Hanging stockings at the fireplace is one of these touchy subjects if you don’t have the right tools that won’t damage your mantle. I’ve got the perfect solution that won’t cost you so much and still get the effect you’re looking to achieve.
What’s the big deal with hanging stockings?
I’m a huge fan of Christmas and love to decorate, but the biggest problem I have is the usual overpriced items that cost more than they should. If it has Christmas added into the name of a product, it’s going to cost 3x more than usual. No matter where I shop, whether it’s online or at the discount store, all decorative Christmas accessories always cost more. They sell mantle hooks that are supposed to keep your mantle free from nails or any damage.
Here’s what I’ve found about these over-the-top accessories that don’t work at all. They aren’t attached to anything and can fall way too easily if you’re not careful. Supposedly, they use the weight of the stocking to keep steady, while the top rail of each hanger is using counterbalance to stay on your mantel. One strong wind or a careless slip of the hand can cause these hooks to fall down. Hopefully, not while you have your fireplace going!
Even with these kinds of hooks being sold, the cost per hook is simply insane! It’s nearly the same cost of a paperweight you buy for putting on top of your desk…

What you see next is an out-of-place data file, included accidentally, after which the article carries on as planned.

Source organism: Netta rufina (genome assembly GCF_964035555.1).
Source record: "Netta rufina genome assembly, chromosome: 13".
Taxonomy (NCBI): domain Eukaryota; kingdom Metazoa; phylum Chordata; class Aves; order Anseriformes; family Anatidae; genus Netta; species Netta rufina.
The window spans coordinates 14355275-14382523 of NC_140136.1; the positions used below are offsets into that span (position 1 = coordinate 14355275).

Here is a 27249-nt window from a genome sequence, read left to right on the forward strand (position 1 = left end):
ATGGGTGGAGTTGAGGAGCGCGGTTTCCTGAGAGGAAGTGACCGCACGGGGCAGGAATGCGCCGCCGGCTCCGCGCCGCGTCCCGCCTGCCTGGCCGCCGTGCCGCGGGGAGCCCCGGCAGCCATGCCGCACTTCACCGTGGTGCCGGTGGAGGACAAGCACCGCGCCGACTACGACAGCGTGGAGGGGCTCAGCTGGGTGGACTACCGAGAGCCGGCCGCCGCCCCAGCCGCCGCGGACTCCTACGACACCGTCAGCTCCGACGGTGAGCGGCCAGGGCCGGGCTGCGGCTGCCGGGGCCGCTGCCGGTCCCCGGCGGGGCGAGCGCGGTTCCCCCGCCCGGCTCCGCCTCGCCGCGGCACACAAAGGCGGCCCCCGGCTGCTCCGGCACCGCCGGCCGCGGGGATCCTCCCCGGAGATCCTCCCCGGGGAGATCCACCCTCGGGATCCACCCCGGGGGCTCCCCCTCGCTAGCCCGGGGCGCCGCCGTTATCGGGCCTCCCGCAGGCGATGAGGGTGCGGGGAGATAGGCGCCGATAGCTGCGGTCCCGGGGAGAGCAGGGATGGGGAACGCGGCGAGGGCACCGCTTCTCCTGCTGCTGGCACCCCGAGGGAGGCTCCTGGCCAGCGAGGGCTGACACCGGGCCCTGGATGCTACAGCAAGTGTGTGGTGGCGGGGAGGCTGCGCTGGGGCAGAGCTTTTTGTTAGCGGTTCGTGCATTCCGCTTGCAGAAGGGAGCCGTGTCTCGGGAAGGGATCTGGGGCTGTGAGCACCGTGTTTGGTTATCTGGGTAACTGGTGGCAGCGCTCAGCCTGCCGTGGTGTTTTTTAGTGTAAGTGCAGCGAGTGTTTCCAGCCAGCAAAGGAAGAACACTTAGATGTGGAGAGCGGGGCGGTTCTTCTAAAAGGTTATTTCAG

Is there a better solution?
Not every fireplace mantel is going to have the same shaped shelf edge and the thickness will all have variations depending on the molding shape. I have a simple fireplace that has a two-inch upper-shelf edge along the top. Most mantel tops are around three inches thick which might not work for you with this idea. I found that my local hardware store has a great section for curtain rods and rings.
They were selling a couple packs of Bypass C-rings that were being sold at discount. I grabbed these just in time since I thought they would be good for hanging some curtains in my study room. That didn’t work out so well but it did work perfectly for using them as stocking hangers. The brand I had was imported from the UK (which is probably why it was being cleared out), but I found the brand on Amazon.
The way Bypass C-ring works is to slip over a curtain rod and have a plastic insert so it doesn’t scratch the metal rod itself. This is perfect for my wooden mantel with won’t dent it or leave marks when I place them all along the edge. The best part is that I paid about $8.00 at the time for a set of 8 steel rings with plastic inserts. They all come with a little hook ringlet at the base so you can tie on your stocking with a decorative bow.
If you can’t find a good price on Amazon, you can always check your local curtain shop or hardware store for these types of Bypass C-rings if they have them in stock. Just be sure to measure if these will be big large enough to slide onto the edge of your mantel.
If you don’t have a traditional mantel, don’t fret, there are plenty of ways to hang your Christmas cheer without one.